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In Rossetti's 'Goblin Market' the forces of life and love are threatened by death - elaborate.

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Introduction

01/09/2004 In Rossetti's 'Goblin Market' the forces of life and love are threatened by death - elaborate. No matter from which angle it is looked at, Christina Rossetti's 'Goblin Market' is fundamentally a battle of good against evil. Throughout her lifetime, Rossetti insisted that this poem should be treated as nothing more than a harmless fairytale. If one look's at the poem from its intended angle, a story of two kind, pure sisters, Lizzie and Laura, begins to unravel itself to the reader. One learns of how in their village, evil goblin men do their best to tempt the village folk to buy the succulent, forbidden fruit. Although Lizzie refuses to succumb to the temptation, it is her sister Laura who first indulges herself. As the story unfolds, Laura becomes addicted to the forbidden fruit and touches death's door. It is only in the end when her sister Lizzie risks her life by eating some of the goblin fruit herself, that Laura is cured. This was because Lizzie was willing to sacrifice her life in order for her sister to be cured. ...read more.

Middle

In the poem the evil of the world is represented by the fruit. Like Jesus, Lizzie offered to sacrifice herself by taking the evil (fruit) in order to prevent death. One quote which I also thought had biblical connections to it was when Lizzie says "eat me, drink me", as I felt it was mnemonic of the Eucharist, eating the body and blood of Christ. Although at first the plot might sound simple and childlike, it is as early as the second stanza that one starts to feel a strong sense of cynicism emerging. This, in my opinion is first apparent at: 'Crouching close together.... "Lie close," Laura said, Picking up her golden head". Although at first glance the stanza the quote comes from paints an image of two pure sisters hiding from the forces of the queer goblins; endless sexual innuendos which later appear such as when describing the fruit, 'juice that syrups all her face' aid in leading the mind astray. As one rereads the line, a picture of two sisters, their young bodies bound to each other in the fear of being found, now appears. ...read more.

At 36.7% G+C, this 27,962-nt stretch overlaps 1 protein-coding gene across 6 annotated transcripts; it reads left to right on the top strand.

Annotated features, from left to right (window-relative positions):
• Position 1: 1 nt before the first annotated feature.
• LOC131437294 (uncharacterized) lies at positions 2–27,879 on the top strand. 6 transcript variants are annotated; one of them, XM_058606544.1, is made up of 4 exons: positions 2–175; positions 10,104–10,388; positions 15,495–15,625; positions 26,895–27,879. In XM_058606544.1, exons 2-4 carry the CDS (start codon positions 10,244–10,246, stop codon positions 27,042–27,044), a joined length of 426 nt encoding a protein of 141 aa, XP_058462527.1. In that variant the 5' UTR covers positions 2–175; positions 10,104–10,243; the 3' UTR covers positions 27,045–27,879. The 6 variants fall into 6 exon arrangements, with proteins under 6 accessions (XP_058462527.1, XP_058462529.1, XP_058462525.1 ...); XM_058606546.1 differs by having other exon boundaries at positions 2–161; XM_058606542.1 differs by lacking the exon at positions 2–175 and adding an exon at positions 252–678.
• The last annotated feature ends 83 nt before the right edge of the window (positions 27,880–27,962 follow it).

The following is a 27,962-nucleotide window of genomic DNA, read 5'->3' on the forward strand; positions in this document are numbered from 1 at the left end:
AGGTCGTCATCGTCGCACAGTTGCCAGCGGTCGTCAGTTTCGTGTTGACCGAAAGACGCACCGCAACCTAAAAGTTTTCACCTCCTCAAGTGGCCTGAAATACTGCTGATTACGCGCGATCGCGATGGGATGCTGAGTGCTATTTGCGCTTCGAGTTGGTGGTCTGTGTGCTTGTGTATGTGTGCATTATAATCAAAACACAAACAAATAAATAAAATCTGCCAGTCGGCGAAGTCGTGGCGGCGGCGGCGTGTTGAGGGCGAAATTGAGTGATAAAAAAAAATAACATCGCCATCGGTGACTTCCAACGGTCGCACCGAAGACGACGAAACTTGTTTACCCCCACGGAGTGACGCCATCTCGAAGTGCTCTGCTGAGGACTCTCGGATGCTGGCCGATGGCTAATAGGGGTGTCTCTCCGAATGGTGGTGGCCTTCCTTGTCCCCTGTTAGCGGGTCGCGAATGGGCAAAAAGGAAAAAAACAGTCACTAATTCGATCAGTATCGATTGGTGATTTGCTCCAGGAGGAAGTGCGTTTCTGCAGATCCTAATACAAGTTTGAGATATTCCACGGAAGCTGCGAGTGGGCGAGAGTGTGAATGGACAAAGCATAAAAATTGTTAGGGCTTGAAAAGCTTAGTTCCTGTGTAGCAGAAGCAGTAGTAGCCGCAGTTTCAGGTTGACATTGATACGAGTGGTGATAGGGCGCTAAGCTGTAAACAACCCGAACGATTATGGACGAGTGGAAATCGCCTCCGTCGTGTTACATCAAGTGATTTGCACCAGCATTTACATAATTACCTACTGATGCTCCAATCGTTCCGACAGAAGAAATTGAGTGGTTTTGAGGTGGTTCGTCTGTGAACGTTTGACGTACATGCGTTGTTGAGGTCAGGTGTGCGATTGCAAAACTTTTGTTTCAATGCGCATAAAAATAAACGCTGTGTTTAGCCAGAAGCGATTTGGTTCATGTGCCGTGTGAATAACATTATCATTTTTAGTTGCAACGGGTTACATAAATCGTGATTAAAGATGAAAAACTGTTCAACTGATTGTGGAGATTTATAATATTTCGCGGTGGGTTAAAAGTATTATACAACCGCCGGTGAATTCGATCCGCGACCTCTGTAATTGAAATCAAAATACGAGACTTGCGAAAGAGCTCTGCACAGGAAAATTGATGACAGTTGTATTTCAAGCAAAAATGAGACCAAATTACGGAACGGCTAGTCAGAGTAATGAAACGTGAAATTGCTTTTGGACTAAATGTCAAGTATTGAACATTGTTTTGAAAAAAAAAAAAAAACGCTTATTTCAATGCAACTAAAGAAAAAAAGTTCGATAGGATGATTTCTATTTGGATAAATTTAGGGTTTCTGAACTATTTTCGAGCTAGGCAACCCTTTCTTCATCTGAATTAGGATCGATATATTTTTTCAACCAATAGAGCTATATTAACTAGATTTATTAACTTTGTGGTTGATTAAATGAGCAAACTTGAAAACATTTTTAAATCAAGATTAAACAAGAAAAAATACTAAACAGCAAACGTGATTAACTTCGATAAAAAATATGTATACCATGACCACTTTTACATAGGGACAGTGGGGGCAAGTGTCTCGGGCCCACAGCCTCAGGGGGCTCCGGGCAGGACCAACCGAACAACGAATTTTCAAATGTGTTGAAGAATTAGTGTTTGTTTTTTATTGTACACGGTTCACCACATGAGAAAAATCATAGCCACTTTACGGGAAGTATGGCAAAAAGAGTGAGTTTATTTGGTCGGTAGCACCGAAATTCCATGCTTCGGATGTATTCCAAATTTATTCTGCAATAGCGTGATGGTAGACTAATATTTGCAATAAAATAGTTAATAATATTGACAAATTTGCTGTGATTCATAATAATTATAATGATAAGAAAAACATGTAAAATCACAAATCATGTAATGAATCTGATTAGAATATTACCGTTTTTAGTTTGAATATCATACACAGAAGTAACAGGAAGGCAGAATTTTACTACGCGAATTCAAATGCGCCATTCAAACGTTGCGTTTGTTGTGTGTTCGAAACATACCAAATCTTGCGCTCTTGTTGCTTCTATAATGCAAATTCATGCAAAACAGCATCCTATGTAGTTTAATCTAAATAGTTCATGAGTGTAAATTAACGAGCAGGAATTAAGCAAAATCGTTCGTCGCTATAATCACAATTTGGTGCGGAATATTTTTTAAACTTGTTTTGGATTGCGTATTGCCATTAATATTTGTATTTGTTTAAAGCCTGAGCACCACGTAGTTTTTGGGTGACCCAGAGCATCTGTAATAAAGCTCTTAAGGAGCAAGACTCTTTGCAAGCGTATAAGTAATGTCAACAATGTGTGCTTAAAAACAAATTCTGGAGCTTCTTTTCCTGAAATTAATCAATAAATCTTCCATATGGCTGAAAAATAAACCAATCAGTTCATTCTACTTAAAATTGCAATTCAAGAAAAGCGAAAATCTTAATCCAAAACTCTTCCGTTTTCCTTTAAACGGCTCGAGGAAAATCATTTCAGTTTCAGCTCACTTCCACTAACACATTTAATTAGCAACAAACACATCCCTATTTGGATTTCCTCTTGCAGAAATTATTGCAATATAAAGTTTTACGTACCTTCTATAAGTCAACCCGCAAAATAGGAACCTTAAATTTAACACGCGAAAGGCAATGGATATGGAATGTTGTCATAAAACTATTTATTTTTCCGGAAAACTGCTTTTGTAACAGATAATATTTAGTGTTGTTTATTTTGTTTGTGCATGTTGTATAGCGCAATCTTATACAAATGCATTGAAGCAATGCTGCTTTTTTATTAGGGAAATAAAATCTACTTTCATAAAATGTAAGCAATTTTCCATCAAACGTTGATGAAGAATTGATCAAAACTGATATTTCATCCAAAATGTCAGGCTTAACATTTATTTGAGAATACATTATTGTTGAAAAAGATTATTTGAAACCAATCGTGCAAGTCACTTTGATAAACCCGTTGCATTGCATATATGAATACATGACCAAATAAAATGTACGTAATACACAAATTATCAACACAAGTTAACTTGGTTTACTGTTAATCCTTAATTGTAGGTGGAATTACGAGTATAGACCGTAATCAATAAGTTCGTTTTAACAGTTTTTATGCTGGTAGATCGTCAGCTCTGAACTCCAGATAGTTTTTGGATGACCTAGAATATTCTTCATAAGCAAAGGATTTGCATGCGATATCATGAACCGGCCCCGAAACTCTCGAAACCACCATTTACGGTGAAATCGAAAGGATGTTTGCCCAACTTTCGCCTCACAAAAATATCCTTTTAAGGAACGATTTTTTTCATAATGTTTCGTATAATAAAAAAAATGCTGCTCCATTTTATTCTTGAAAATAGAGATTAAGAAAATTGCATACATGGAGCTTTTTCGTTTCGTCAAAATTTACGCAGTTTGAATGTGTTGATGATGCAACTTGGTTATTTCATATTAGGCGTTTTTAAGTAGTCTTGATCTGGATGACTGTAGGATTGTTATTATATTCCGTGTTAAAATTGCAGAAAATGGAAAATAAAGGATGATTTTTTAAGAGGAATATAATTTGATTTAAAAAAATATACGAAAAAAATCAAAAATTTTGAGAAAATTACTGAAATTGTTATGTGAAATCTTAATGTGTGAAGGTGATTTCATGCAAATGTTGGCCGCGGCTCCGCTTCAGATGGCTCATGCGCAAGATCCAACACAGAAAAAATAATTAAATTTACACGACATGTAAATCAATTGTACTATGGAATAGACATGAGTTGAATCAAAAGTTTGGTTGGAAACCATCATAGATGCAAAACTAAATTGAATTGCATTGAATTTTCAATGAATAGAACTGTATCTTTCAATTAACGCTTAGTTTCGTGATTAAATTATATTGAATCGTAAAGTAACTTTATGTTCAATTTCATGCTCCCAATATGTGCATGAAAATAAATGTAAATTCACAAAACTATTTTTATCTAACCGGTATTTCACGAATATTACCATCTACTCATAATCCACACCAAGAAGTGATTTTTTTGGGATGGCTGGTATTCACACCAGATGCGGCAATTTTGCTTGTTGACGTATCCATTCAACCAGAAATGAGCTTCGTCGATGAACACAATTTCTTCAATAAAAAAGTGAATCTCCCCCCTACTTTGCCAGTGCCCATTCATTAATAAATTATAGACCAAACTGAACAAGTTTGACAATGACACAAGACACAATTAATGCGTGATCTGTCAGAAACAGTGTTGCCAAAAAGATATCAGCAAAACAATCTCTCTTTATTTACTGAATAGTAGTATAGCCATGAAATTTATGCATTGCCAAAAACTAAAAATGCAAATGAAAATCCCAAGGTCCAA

Conclusion

Like the theme of the poem of good and pure versus evil, while reading this, 'un-holy' thoughts seep into ones mind, and as Lizzie tries to battle evil, one tries his (or hers) hardest to remove inappropriate thoughts from mind, to concentrate on Lizzie's just plight. Addiction to the fruit is an evil which Laura clearly finds difficult to overcome. In modern British society, say the word 'addiction' to most people and drugs instantly enter the mind of many. Indeed, Rossetti's sister-in-law died of an overdose. Relating the fruit to a drug, fits in well with the theme of life battling with death as although a drug user might long to quit, its body cannot, and so an internal war commences with body and soul. Equally, one can look at life and death in a more symbolic way. Instead of talking about living itself, one relates life to being financially secure. In such a case, one can easily say that the goblins are representative of the salesmen, advertisers and marketers of corporate Europe who get us addicted to their produce (i.e. their fruit), landing ourselves as a society into unhealthy and endless debt we cannot afford which can ultimately, financially, kill us. This theory would fit in well with Rossetti's ideologies of living a simple, humble life. ...read more.

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